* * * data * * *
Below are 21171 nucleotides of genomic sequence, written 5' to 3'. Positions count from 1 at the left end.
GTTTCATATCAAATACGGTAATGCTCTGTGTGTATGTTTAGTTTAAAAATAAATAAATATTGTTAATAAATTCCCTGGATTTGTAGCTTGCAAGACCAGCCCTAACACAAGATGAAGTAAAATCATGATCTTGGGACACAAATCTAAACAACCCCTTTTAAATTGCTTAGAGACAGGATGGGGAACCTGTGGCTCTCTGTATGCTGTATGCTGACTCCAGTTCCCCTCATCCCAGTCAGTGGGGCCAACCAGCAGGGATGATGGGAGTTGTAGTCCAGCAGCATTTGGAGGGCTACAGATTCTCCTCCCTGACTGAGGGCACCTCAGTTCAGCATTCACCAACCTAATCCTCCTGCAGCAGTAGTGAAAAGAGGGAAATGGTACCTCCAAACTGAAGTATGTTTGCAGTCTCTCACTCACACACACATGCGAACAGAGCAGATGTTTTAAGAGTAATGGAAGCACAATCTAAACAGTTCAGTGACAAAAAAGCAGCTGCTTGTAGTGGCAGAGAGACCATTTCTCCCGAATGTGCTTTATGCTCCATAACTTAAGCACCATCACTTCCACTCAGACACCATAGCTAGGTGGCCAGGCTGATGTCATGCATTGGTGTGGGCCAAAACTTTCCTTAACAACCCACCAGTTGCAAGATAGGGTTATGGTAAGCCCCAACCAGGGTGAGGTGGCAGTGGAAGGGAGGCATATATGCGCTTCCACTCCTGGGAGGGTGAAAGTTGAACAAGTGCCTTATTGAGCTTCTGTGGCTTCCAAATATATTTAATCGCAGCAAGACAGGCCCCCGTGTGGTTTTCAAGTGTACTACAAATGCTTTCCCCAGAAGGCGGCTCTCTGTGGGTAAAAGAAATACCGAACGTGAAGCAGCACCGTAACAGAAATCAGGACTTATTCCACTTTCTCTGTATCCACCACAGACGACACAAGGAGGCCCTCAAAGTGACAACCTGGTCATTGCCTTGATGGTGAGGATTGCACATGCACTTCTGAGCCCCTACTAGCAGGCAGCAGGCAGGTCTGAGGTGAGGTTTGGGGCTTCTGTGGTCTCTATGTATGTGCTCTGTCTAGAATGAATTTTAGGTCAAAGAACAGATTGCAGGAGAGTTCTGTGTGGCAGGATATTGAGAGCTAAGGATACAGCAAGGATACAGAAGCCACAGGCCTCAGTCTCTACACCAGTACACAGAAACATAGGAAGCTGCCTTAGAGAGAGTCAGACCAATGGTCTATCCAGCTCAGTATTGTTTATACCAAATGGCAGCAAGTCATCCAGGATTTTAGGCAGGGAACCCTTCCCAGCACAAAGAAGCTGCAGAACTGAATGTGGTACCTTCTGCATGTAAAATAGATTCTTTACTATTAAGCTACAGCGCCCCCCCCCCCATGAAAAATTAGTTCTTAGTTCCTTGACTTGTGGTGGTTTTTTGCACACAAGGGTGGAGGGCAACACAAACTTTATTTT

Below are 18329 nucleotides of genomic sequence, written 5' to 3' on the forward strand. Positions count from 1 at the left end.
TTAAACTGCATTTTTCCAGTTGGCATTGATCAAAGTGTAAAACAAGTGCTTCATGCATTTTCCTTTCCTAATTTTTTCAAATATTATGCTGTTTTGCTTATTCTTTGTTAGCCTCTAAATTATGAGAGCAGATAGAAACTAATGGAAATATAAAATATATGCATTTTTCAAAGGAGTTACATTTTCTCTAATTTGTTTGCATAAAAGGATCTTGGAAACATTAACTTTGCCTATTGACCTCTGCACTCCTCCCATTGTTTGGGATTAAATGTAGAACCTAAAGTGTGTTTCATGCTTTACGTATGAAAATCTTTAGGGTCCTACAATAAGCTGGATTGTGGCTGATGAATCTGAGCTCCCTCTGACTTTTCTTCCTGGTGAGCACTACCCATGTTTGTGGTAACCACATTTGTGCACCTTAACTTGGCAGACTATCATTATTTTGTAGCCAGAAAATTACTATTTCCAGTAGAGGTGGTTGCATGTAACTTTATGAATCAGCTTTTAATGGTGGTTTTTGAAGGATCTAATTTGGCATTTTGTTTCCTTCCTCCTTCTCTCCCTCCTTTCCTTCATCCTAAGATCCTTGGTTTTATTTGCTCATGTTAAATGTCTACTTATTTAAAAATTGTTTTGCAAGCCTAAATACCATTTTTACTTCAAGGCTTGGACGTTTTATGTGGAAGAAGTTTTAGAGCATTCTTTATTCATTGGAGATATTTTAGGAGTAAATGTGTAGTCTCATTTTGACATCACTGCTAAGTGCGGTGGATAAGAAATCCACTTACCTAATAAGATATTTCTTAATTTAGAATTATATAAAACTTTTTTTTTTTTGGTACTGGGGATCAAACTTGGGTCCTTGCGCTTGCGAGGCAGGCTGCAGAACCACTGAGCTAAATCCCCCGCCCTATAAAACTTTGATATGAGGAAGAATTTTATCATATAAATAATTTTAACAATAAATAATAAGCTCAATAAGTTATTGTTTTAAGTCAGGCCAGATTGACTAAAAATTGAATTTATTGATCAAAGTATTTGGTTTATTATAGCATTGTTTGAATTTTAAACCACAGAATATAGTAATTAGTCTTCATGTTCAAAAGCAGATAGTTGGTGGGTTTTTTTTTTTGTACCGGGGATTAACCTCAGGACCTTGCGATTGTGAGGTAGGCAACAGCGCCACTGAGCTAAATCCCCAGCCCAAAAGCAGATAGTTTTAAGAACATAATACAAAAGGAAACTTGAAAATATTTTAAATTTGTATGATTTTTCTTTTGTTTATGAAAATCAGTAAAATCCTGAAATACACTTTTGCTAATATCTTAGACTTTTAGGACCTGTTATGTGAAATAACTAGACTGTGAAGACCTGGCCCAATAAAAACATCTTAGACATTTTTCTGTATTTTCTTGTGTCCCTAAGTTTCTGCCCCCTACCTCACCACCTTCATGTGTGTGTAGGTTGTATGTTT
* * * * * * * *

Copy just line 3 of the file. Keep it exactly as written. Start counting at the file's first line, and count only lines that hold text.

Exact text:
Below are 18329 nucleotides of genomic sequence, written 5' to 3' on the forward strand. Positions count from 1 at the left end.